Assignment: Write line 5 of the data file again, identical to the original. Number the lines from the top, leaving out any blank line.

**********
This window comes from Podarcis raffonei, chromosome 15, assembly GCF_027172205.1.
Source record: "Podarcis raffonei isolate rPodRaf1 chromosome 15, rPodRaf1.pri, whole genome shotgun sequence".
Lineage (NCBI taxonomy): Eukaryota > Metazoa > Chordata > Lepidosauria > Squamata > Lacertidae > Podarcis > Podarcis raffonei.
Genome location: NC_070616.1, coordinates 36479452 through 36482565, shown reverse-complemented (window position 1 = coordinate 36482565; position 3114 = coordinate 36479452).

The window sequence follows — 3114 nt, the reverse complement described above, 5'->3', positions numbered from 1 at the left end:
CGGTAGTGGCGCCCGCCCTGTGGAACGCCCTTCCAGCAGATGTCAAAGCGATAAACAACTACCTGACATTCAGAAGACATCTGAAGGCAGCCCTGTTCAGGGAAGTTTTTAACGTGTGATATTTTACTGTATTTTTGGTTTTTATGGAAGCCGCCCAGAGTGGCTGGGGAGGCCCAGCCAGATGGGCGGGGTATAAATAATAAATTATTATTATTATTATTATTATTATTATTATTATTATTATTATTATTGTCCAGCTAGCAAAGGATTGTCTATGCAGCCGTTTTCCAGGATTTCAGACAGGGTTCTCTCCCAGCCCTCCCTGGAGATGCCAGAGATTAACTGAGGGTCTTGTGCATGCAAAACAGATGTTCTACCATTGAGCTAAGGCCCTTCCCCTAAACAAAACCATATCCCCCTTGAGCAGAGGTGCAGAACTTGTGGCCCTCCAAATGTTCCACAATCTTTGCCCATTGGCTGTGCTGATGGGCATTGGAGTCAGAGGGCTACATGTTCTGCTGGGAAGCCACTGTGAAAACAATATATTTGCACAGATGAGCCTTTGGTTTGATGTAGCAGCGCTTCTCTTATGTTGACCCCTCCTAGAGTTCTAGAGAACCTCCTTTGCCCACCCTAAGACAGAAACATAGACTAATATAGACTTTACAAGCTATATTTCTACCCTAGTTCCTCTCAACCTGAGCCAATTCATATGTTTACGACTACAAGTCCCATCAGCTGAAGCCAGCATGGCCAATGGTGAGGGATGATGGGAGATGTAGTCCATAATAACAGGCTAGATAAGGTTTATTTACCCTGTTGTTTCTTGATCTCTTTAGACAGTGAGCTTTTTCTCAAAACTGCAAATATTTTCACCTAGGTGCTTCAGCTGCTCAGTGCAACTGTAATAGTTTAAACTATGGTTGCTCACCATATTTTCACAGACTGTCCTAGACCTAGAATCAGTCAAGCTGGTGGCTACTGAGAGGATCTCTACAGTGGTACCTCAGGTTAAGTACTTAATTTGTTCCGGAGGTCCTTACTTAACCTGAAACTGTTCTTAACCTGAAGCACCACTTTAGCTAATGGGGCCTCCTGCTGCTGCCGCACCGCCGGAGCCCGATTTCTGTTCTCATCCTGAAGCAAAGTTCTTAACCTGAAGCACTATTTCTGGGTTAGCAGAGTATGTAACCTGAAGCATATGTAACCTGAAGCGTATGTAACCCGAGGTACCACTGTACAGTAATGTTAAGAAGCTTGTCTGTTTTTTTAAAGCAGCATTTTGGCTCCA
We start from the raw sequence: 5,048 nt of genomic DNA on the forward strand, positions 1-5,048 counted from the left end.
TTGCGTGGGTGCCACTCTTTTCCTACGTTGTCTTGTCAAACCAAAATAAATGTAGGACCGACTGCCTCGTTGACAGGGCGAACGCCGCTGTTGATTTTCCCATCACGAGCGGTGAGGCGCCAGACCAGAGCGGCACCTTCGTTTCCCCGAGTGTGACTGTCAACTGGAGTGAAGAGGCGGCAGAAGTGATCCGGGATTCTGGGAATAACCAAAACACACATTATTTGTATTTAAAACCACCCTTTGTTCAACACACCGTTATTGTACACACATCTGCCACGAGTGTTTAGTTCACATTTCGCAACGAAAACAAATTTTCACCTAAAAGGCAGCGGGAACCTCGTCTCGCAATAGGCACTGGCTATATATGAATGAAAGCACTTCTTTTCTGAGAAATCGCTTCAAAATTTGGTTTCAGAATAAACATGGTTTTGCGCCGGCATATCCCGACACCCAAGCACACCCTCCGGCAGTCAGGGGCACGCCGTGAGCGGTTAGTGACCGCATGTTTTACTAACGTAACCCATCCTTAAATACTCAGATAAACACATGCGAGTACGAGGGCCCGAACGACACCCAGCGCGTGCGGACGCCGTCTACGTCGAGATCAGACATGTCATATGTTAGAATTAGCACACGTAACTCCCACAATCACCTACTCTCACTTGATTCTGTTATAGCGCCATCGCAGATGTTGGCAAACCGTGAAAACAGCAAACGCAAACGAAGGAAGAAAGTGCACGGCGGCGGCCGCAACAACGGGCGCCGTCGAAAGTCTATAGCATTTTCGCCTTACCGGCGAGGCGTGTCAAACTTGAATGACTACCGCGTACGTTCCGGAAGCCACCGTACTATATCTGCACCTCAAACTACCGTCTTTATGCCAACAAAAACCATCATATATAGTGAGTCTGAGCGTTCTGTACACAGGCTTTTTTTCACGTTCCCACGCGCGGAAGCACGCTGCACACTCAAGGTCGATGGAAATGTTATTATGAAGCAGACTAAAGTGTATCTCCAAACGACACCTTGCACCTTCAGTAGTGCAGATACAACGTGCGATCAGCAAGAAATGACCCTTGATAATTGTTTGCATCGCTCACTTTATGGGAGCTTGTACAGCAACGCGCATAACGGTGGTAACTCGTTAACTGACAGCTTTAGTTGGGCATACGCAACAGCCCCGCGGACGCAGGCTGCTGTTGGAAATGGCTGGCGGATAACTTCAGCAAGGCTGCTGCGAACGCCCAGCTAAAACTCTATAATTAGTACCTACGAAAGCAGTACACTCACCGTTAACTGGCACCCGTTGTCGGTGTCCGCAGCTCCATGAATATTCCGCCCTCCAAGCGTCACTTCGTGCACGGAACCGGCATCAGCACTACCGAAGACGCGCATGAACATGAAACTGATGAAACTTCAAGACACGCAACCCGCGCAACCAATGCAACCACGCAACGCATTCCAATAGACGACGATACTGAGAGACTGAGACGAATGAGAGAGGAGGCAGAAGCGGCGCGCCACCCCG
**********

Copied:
The window sequence follows — 3114 nt, the reverse complement described above, 5'->3', positions numbered from 1 at the left end: